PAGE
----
Fifth Amendment Tax Returns: How Al Capone Could Have Avoided Alcatraz

By Katelyn Brown, KLJ Staff Editor [1]

Infamous mobster Al “Scarface” Capone has inspired numerous films and countless literary characters since his criminal escapades during the Prohibition era.[2] Despite the bootlegging, gambling, prostitution, and murder that occurred during his reign over the Chicago Outfit, he was never indicted for racketeering.[3]  Instead, Capone failed to file a tax return from 1924 until 1929,[4] and the IRS slammed him in 1931 for evading taxes on the millions in illegal income he earned during those years.[5] He was sentenced to eleven years in prison, including a stint at Alcatraz.[6]

According to Section 61 of the Internal Revenue Code, a taxpayer’s gross income includes all income from whatever source derived.[7] Illegal income must therefore be reported on a taxpayer’s annual tax return. It doesn’t come as a surprise, however, that criminals rarely report their unlawful earnings.[8] A recent order from the United States Tax Court illustrates what happens when a taxpayer is brave enough to include income on his tax return that could potentially lead to criminal allegations.[9]

In Youssefzadeh v. Commissioner, the taxpayer included the requisite monetary amounts on his Schedule B form, which records interest and dividend income, but did not answer some of the questions regarding the source of that interest and dividend income.[10] The taxpayer invoked his Fifth Amendment privilege against self-incrimination, stating incriminating evidence could arise if he answered all the questions on the Schedule B portion of the tax return.[11] Although the total amount of income was clearly included on his tax return, the IRS responded by promising to levy a frivolous-return penalty against him if he did not completely fill out his return.[12] The taxpayer insisted on using the Fifth Amendment as a defense to answering the questions regarding the source of his income and the IRS subsequently assessed the penalty.[13]

Section 6702 of the Internal Revenue Code governs the requirements for when a frivolous-return penalty can be charged.[14] Three elements must be present in order to justify a frivolous-return penalty: (1) the document submitted must present itself to be a tax return, (2) the return must exclude enough information to preclude the IRS from judging “the substantial correctness of the self-assessment” or the information is substantially incorrect, and (3) “the taxpayer’s position must be frivolous or demonstrate a desire to impede the IRS’s administration of the Code.”[15] The controversial element in this case was whether “the substantial correctness of the self-assessment may be judged” by looking at the face of the tax return.[16] The IRS argued that all of the taxpayer’s information was needed to evaluate his return.[17] The Tax Court interpreted this provision of the Internal Revenue Code according to the plain meaning of the text—the tax return must be “substantially correct” and does not have to be “completely correct.”[18] Because the total amount of interest and dividends were included on Schedule B of the tax return, the failure to answer a few questions concerning the income source was held to be an insufficient justification for a frivolous-return penalty.[19]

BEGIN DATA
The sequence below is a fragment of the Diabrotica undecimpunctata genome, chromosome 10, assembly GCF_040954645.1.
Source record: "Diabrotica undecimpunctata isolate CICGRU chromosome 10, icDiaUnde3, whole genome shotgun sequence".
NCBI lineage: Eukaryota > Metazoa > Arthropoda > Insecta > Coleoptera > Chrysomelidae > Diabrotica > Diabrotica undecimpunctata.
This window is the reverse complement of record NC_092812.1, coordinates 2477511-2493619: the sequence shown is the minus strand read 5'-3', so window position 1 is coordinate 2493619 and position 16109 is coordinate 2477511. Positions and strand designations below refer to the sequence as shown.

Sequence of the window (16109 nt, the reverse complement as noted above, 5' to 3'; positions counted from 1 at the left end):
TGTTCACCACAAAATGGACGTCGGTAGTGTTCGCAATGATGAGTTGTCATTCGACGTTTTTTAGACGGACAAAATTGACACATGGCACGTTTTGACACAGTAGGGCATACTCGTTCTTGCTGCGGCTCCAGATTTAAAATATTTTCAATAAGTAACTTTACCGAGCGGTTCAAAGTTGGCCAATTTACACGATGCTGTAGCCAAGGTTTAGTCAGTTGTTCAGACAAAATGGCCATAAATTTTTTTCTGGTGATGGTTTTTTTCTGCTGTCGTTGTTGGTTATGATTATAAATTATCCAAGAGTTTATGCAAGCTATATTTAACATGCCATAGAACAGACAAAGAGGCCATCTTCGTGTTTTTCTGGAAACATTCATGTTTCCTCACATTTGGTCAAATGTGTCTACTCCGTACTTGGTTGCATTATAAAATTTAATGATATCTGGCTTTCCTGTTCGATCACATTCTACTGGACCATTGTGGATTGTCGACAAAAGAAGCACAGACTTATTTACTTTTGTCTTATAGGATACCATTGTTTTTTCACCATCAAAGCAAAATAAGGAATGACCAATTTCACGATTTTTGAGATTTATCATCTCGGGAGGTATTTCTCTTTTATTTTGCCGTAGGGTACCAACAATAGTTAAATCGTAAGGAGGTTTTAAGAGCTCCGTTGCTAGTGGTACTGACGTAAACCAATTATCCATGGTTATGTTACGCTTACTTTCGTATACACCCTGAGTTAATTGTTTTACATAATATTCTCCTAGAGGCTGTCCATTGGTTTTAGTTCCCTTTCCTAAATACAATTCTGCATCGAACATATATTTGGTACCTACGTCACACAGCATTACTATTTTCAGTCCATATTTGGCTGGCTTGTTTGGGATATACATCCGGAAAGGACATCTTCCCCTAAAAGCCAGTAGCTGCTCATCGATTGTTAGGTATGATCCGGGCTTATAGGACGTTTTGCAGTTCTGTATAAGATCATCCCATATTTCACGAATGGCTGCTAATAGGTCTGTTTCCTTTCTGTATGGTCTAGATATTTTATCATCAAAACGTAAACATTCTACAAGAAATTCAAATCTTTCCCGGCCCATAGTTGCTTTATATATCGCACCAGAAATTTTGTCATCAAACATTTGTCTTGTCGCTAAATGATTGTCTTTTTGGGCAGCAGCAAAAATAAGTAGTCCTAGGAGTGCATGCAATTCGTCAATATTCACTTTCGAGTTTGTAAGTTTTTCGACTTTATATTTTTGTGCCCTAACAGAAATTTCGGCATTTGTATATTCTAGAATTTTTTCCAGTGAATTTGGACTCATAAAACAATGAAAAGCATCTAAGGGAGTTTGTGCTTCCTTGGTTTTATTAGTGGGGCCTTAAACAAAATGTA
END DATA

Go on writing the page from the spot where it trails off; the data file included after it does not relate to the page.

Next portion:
Omitting all financial information, on the other hand, is in fact frivolous, according to the tax order resulting from Youssefzadeh v. Commissioner.[20] The reason that criminals tend to leave illegal income off of their tax forms is that most criminals believe that reporting illegal income makes them a target for criminal prosecution.[21] However, a provision in the Internal Revenue Code exists to ensure tax-return confidentiality.[22] The IRS cannot tip off law-enforcement agencies if they believe a taxpayer is participating in illegal activities; interested law-enforcement authorities must initiate a process and get a court order that allows access to the taxpayer’s return.[23]

Al Capone seemed to be “above the law” until he was finally laid low by tax evasion charges.[24] This recent order from the Tax Court suggests that if Capone had simply filed a Fifth Amendment tax return, he may not have gone to prison. Perhaps reporting and paying taxes on his illegal millions without revealing the source could have kept him out of Alcatraz.

[1] J.D. expected May 2018.
[2] Al Capone, History.com, http://www.history.com/topics/al-capone.
[3] Id.
[4] Douglas O. Linder, Al Capone Trial (1931): An Account, Famous Trials, http://law2.umkc.edu/faculty/projects/ftrials/capone/caponeaccount.html.
[5] Gabrielle Kratsas, 13 Infamous Tax Cheaters, USA Today (Mar. 1, 2014, 1:20 PM), http://www.usatoday.com/story/money/business/2014/02/28/famous-tax-cheats/5903143/.
[6] Id.
[7] I.R.C. § 61 (2016).
[8] Steve Hargreaves, The IRS Wants to Tax Your Illegal Income, CNN Money (Mar. 7, 2013, 12:47 PM), http://money.cnn.com/2013/02/28/news/economy/illegal-income-tax/.
[9] Timothy M. Todd, A Win for the Fifth Amendment at the Tax Court, Forbes (Nov. 16, 2015, 2:30 PM), http://www.forbes.com/sites/timtodd/2015/11/16/a-win-for-the-5th-amendment-at-the-tax-court/#633d8eeb3d60.
[10] Youssefzadeh v. Comm’r, Tax Court Docket No. 14868-14 L (Nov. 6, 2015) (available at https://perma.cc/JW9T-PUF6).
[11] Id.
[12] Id.
[13] Id.
[14] I.R.C. § 6702 (2016).
[15] Id.; Youssefzadeh, Tax Court Docket No. 14868-14 L.
[16] See Youssefzadeh, Tax Court Docket No. 14868-14 L.
[17] Id.
[18] Todd, supra note 9.
[19] See Youssefzadeh, Tax Court Docket No. 14868-14 L.
[20] Id.
[21] Hargreaves, supra note 8.
[22] I.R.C. § 6103 (2016).
[23] Hargreaves, supra note 8.
[24] Linder, supra note 4.

*Featured Image by Ralph Dickey, licensed under Creative Commons BY-ND 2.0.